If Rick Santorum loses in Illinois on Tuesday, you might hear him or one of his advisers lamenting how badly he was outspent on the airwaves. There are ways to make the discrepancy seem very large.
According to Politico’s reporting, Mitt Romney and his “super PAC” outspent Mr. Santorum and his super PAC by a seven-to-one ratio in Illinois. And the discrepancy was even greater, 21-to-1, in the Chicago area.
Those numbers might sound impressive, but they leave out a lot of context. For instance, if I spend $100 to advertise Nate Cola in the New York market, and you spend $2 to pitch a competing product, I’ll have outspent you by a 50-to-1 ratio. Neither of us, however, will have spent enough for anybody to have seen our commercials. Maybe I could make it into the classified section of a neighborhood newsletter, while you could buy some tape and put a flier or two on a lamppost.
The situation isn’t exactly like that in Illinois. But considering the state’s large population, the advertising spending there is quite modest.
Mr. Romney and his super PAC spent $3.7 million in Illinois. But there are 12.9 million people in the state; that works out to about 29 cents per capita. This is more than Mr. Santorum spent — 4 cents per capita — but it pales in comparison to some previous states.
In Iowa, for instance, Mr. Romney and his super PAC spent $4.3 million, but that state is much smaller, with a population of 3.1 million. On a per capita basis, he spent $1.40 there, about five times the saturation that he reached in Illinois.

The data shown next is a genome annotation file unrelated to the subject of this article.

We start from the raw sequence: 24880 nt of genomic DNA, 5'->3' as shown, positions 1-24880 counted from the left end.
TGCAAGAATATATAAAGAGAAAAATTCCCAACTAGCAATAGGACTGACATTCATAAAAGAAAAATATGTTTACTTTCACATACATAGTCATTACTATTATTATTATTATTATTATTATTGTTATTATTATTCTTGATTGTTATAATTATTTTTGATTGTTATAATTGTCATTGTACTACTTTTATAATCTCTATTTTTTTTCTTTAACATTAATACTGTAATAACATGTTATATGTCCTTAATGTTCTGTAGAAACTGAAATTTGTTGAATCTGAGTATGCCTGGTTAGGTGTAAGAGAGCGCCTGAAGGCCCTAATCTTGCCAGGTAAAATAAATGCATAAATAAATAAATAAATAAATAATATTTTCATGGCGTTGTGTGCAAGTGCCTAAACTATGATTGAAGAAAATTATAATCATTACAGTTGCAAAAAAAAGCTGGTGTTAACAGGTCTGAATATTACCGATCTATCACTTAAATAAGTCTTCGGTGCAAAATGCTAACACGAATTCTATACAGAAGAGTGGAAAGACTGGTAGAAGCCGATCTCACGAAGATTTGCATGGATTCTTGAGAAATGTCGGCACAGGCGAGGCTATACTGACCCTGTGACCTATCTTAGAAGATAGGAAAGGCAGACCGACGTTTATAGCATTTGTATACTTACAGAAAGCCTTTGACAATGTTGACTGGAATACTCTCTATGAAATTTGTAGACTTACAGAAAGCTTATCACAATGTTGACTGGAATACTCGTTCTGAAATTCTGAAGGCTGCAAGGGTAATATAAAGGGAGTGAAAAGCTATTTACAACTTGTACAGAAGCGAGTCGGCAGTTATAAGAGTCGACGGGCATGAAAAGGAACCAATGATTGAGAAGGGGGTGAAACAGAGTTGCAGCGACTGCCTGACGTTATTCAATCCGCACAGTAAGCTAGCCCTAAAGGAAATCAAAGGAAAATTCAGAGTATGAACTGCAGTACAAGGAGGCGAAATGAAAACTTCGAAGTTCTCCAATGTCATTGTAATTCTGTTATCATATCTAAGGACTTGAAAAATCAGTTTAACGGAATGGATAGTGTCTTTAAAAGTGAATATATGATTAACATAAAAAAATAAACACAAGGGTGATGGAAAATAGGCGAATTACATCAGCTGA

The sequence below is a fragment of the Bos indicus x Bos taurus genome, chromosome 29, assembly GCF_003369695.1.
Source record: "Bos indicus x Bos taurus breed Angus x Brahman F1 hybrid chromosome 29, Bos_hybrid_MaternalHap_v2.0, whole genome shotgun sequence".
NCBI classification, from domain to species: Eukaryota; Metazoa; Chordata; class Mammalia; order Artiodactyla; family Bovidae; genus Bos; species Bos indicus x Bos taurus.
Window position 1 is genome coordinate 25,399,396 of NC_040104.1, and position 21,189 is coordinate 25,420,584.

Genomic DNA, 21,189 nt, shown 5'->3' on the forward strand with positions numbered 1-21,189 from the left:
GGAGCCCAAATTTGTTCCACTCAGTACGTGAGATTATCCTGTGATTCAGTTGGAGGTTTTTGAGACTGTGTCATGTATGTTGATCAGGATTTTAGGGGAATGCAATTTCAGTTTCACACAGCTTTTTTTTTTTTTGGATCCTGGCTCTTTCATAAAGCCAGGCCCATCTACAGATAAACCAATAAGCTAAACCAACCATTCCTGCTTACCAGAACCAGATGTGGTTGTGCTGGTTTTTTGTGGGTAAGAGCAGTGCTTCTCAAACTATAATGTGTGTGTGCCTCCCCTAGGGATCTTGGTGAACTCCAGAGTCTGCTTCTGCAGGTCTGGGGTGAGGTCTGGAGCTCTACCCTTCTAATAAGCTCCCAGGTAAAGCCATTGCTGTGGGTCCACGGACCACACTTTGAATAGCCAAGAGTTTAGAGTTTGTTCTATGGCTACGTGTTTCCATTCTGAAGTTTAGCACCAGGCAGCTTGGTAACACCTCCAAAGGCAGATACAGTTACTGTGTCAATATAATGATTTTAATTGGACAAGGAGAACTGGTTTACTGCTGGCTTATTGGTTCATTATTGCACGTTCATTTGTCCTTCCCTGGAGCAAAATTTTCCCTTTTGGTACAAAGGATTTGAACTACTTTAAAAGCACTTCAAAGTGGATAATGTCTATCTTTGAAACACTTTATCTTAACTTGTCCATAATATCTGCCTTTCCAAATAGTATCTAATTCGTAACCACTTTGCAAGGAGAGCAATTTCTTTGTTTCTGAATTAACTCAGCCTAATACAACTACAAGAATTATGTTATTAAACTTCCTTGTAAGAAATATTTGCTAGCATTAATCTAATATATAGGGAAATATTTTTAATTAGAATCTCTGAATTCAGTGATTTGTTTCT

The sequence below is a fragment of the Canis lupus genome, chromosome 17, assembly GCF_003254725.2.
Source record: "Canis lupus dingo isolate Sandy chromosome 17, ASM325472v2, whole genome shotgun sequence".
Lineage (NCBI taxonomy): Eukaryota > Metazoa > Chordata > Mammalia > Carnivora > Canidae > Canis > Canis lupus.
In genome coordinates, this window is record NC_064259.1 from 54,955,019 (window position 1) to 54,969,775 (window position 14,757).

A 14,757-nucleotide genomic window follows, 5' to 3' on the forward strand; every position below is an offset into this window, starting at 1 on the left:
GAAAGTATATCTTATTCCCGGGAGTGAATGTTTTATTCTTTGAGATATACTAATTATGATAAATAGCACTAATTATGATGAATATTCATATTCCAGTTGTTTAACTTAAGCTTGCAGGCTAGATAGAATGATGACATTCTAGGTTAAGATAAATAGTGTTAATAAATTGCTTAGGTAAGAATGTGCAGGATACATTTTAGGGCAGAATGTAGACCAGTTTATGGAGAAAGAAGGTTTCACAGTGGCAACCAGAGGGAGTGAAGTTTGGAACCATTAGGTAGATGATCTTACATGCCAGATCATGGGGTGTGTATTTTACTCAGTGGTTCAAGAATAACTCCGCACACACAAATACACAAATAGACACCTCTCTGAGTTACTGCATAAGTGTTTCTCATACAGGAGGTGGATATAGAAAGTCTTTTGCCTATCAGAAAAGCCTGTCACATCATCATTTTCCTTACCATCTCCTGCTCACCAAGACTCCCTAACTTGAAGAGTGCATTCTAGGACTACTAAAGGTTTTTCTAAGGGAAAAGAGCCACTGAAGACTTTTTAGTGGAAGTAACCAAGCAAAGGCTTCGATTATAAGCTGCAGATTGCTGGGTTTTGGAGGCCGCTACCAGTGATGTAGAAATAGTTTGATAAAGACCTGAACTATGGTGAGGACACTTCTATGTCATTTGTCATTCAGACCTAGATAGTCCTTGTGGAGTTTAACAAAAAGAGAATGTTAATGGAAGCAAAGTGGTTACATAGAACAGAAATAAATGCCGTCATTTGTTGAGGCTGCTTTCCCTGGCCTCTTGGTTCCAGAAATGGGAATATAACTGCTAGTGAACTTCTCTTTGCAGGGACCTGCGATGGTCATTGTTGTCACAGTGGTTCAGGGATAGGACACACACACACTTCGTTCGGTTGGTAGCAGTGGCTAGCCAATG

To blanket a state as large as Illinois with advertising, you would instead need to spend as Mr. Romney did in Florida. There, he and his super PAC bought $15.4 million in television commercials, or 81 cents per capita.
In South Carolina, Mr. Romney and his super PAC spent 94 cents per person, while Newt Gingrich and his super PAC countered with 51 cents per person.
In these states, advertising was a major part of the story. These figures were at least in the ballpark of what the Democratic campaigns were spending in 2008, although they are paltry by general election standards. (In advance of the New Hampshire general election in November 2008, Barack Obama spent $8.21 per person in the state, while Senator John McCain spent $4.82.)
But the Republican campaigns, even with help from super PACs, haven’t raised enough money to maintain the levels of advertising spending achieved in Florida throughout every state.
Mr. Romney, to be sure, has had healthier advertising budgets than his rivals, but the story is more about how little candidates like Mr. Santorum are spending than about Mr. Romney’s steamrolling the competition.
And as for Mr. Romney’s prodigious-seeming edge in the Chicago area, that is a little exaggerated, too. His campaign and super PAC have spent about 25 cents per person there — less than the 35 cents that they have spent in downstate Illinois. And since the Chicago media market is more expensive than the media market downstate, even after accounting for its larger population, the discrepancy is probably larger in terms of how many advertisements are actually reaching the voters.